Dr. Tremblay is a scientist in the Reproduction, Mother and Child Health axis of the Centre de recherche du CHU de Québec—Laval University, and Full Professor in Laval University’s School of Medicine Department of Obstetrics, Gynecology and Reproduction. His research focuses on the study of various facets of Leydig cells, cells that belong to the endocrine system, with applications for disorders of sexual development, hormone-dependent diseases, cell differentiation, as well as the regulation of gene expression.

In 2013, Dr. Tremblay was awarded the prestigious Young Andrologist Award from the American Society of Andrology for his contribution to the field of andrology.

Dr. Tremblay’s research program is at the interface of endocrinology and cellular and molecular biology. His team studies the molecular mechanisms of Leydig cell differentiation and function. Leydig cells are testicular cells involved in the production of the steroid hormone, testosterone. Inadequate levels of steroid hormones are a cause, or at least an aggravating factor, of many human pathologies such as cancers, PCOS, endometriosis, and autoimmune and inflammatory diseases. In addition to male reproductive health, sufficient testosterone levels are essential for male general health. Understanding how this system works in normal conditions by studying Leydig cells, will provide essential information that will ultimately lead to better diagnoses and treatments for these problems.

Although different hormones and signalling molecules are involved in the differentiation and function of Leydig cells, the transcription factors downstream of these pathways remain unknown. His team has identified various transcription factors, some never reported in Leydig cells, which are essential regulators of cell differentiation in other tissues. Some are found exclusively in the male gonad, while others are present specifically in the adult population of Leydig cells, or are unique markers of Leydig stem cells. In addition, they have demonstrated the presence of the CAMKI kinase in Leydig cells, and its involvement in gene expression following hormonal stimulation. Finally, they have identified the AMPK kinase as the first molecular brake of steroidogenesis, which has many clinical implications. The targets of these two kinases are yet to be identified. Their work on the characterization of the role of these transcription factors and kinases involves classical molecular and cellular biology approaches, as well as gene editing, animal models and proteomic, genomic and bioinformatics.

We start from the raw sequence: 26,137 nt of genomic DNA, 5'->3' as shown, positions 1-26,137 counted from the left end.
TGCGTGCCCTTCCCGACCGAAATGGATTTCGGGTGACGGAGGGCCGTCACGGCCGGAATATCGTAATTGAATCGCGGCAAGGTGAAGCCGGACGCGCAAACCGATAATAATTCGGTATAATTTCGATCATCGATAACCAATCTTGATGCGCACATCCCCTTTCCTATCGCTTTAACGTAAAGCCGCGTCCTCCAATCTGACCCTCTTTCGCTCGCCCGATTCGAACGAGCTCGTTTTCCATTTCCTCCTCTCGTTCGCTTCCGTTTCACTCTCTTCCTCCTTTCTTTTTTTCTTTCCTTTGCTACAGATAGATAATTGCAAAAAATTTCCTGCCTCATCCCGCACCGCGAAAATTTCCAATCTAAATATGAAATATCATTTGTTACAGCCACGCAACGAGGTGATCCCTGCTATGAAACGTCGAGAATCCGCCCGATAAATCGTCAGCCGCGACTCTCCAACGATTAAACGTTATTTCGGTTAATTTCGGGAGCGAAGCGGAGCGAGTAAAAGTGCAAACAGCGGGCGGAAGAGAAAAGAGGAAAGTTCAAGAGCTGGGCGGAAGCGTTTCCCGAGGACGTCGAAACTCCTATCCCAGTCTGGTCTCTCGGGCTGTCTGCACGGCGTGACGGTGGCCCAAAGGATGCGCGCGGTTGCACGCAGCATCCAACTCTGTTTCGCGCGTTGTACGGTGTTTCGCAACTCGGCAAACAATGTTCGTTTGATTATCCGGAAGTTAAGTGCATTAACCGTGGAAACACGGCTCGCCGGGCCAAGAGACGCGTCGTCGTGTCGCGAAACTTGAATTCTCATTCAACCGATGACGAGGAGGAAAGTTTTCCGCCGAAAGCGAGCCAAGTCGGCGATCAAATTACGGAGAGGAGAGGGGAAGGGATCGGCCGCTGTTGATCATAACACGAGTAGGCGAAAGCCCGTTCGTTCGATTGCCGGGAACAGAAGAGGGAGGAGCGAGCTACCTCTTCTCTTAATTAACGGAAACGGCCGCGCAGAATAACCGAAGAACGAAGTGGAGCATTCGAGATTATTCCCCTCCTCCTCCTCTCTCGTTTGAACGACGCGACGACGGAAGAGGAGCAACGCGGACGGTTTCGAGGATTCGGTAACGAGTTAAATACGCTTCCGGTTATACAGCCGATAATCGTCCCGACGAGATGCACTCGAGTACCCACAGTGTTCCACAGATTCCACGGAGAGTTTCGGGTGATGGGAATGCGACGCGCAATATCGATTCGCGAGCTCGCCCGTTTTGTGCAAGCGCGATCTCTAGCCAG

CHUL
2705, boulevard Laurier
T-3-67
Québec, Québec
Canada G1V 4G2

Latest news

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Garon G, Bergeron F, Brousseau C, Robert NM, Tremblay JJ

FOXA3 Is Expressed in Multiple Cell Lineages in the Mouse Testis and Regulates Pdgfra Expression in Leydig Cells.

Journal Article

Endocrinology, 158 (6), pp. 1886-1897, 2017, ISSN: 0013-7227.

Abstract | Links:

Di-Luoffo M, Brousseau C, Tremblay JJ

MEF2 and NR2F2 cooperate to regulate Akr1c14 gene expression in mouse MA-10 Leydig cells.

Journal Article

Andrology, 4 (2), pp. 335-44, 2016, ISSN: 2047-2919.

Abstract | Links:

Abdou HS, Robert NM, Tremblay JJ

Calcium-dependent Nr4a1 expression in mouse Leydig cells requires distinct AP1/CRE and MEF2 elements.

Journal Article

J Mol Endocrinol, 56 (3), pp. 151-61, 2016, ISSN: 0952-5041.

Abstract | Links:

Tremblay MA, Mendoza-Villarroel RE, Robert NM, Bergeron F, Tremblay JJ

KLF6 cooperates with NUR77 and SF1 to activate the human INSL3 promoter in mouse MA-10 leydig cells.

Journal Article

J Mol Endocrinol, 56 (3), pp. 163-73, 2016, ISSN: 0952-5041.

Abstract | Links:

Di-Luoffo M, Brousseau C, Bergeron F, Tremblay JJ

The Transcription Factor MEF2 Is a Novel Regulator of Gsta Gene Class in Mouse MA-10 Leydig Cells.

Journal Article

Endocrinology, 156 (12), pp. 4695-706, 2015, ISSN: 0013-7227.

Abstract | Links:

54 entries « 1 of 11 »

Active projects

  • Centre de recherche en reproduction, développement et santé intergénérationnelle, Subvention, Institutionnel - BDR, BDR - Centres de recherche reconnus, from 1996-06-01 to 2021-04-30
  • Centre hospitalier universitaire de Québec - CHU de Québec-Université Laval, Subvention, Centre hospitalier universitaire de Québec - Université Laval, Centres de recherche affiliés, from 2017-01-01 to 2099-12-31
  • Mechanisms of CAMKI and AMPK antagonistic action in steroidogenesis, Subvention, Instituts de recherche en santé du Canada, Volet Projet: Concours pilotes, from 2016-07-01 to 2021-06-30
  • Réseau Québécois en Reproduction (RQR), Subvention, Fonds de recherche du Québec - Nature et technologies, Regroupements stratégiques, from 2017-04-01 to 2023-03-31
  • Transcriptional regulators of Leydig cell differentiation and function., Subvention, Instituts de recherche en santé du Canada, Subvention de fonctionnement, from 2015-07-01 to 2020-06-30

Recently finished projects

  • Réseau Québécois en reproduction (RQR), Subvention, Fonds de recherche du Québec - Nature et technologies, Regroupements stratégiques, from 2011-04-01 to 2017-03-31
Data provided by the Université Laval research projects registery